Wnt genes and endocrine disruption of the female reproductive tract: a genetic approach
1999 Study Abstract
Reproductive tract development and function is regulated by circulating steroid hormones.
In the mammalian female reproductive tract, estrogenic compounds direct many aspects of cytodifferentiation including uterine gland formation, smooth muscle morphology, and epithelial differentiation.
While it is clear that these hormones act through their cognate nuclear receptors, it is less clear what signaling events follow hormonal stimulation that govern cytodifferentiation.
Recent advances in molecular embryology and cancer cell biology have identified the Wnt family of secreted signaling molecules.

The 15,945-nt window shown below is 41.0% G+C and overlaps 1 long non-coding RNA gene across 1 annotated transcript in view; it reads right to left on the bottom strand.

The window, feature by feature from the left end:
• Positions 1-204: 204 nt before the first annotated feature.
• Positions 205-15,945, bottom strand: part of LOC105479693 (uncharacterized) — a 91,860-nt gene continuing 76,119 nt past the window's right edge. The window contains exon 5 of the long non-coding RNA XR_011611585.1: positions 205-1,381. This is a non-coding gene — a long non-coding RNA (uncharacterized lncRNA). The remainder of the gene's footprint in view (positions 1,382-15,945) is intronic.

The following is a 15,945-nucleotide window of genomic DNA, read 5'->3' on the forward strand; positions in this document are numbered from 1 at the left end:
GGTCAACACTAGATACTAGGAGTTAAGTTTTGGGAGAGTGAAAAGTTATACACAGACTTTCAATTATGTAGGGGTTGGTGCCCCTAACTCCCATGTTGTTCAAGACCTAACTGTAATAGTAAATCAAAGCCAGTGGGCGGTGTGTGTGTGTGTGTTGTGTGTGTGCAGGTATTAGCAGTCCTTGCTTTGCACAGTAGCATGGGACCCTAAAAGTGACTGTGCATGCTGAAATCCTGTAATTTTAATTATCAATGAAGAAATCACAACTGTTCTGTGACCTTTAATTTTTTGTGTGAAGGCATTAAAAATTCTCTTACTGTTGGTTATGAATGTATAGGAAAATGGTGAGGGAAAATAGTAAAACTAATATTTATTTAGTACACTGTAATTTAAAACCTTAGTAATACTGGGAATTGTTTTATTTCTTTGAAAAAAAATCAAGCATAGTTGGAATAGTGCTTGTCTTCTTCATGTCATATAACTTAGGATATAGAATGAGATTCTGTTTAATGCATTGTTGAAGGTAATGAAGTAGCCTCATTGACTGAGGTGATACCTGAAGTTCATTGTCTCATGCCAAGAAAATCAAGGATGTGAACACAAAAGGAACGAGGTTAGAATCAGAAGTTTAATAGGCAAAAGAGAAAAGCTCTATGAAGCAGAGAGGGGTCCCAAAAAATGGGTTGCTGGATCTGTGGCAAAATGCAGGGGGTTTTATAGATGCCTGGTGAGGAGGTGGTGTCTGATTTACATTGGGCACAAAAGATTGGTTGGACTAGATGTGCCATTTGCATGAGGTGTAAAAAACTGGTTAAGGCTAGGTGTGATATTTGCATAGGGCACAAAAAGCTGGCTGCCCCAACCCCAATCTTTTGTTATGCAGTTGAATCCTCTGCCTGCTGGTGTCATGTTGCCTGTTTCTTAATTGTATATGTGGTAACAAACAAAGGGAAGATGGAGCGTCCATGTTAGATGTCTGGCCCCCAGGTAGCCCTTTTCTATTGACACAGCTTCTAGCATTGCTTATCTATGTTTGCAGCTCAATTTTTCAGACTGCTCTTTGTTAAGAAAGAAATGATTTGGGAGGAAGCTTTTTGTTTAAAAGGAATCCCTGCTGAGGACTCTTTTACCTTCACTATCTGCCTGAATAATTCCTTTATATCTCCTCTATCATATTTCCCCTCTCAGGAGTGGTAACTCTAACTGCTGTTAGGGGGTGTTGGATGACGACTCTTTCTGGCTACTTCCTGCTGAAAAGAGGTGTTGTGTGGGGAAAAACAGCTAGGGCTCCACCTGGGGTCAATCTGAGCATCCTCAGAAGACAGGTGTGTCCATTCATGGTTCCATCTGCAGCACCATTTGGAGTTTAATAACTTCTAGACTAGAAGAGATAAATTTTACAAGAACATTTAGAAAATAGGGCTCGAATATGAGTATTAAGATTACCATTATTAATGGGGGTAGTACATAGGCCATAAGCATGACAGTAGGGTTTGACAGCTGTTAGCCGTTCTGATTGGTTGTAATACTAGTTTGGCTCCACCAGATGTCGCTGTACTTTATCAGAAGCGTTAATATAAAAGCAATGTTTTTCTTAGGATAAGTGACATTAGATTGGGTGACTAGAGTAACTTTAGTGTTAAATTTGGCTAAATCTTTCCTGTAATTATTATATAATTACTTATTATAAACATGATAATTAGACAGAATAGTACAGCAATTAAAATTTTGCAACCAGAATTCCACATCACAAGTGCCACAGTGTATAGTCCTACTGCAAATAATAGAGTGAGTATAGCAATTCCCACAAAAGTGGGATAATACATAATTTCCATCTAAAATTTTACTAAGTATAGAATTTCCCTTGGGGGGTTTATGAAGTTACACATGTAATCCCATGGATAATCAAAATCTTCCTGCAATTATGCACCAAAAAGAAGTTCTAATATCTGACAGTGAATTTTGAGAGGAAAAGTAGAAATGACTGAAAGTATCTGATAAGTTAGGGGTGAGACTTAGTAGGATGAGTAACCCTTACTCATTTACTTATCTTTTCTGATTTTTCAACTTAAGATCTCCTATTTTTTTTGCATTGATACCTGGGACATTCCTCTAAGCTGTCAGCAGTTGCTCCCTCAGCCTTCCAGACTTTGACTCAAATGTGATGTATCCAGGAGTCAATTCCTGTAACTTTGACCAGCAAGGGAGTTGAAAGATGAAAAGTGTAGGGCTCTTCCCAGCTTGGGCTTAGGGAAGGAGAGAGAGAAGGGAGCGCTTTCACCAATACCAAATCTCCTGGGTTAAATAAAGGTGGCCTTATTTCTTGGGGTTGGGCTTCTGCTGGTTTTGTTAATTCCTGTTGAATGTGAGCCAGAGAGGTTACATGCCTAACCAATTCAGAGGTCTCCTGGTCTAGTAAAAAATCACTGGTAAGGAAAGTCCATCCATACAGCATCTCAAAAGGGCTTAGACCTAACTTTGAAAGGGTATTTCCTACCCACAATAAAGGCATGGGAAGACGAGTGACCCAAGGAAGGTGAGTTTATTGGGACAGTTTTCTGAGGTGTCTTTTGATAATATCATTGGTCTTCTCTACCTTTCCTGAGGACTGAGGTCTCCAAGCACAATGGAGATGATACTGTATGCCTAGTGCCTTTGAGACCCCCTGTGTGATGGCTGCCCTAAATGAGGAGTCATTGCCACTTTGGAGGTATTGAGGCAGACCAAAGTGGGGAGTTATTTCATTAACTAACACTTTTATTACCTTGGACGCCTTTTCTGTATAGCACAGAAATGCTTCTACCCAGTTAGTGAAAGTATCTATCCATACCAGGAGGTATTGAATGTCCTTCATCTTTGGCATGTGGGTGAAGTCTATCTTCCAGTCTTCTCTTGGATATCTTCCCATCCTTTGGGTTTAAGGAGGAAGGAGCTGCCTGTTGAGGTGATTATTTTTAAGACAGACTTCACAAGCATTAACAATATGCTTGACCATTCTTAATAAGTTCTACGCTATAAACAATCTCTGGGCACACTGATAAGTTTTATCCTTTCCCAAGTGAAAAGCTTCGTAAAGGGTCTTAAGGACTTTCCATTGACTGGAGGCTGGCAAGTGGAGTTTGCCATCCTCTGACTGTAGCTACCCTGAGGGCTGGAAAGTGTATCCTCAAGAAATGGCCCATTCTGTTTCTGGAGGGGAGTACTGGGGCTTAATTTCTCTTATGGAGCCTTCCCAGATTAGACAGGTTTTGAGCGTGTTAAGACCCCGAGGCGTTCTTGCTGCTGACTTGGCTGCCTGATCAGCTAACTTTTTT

Discussed here are recent advances that point to a definitive role during uterine development and adult function for one member of the Wnt gene family, Wnt-7a. In addition, recent data is reviewed that implicates Wnt-7a deregulation in response to pre-natal exposure to the synthetic estrogenic compound, DES.
These advances point to an important role for the Wnt gene family in various reproductive tract pathologies including cancer.
- Wnt genes and endocrine disruption of the female reproductive tract: a genetic approach, Molecular and cellular endocrinology, NCBI PubMed, PMID: 10630399, 1999 Dec.
- Featured image credit Pietro Jeng.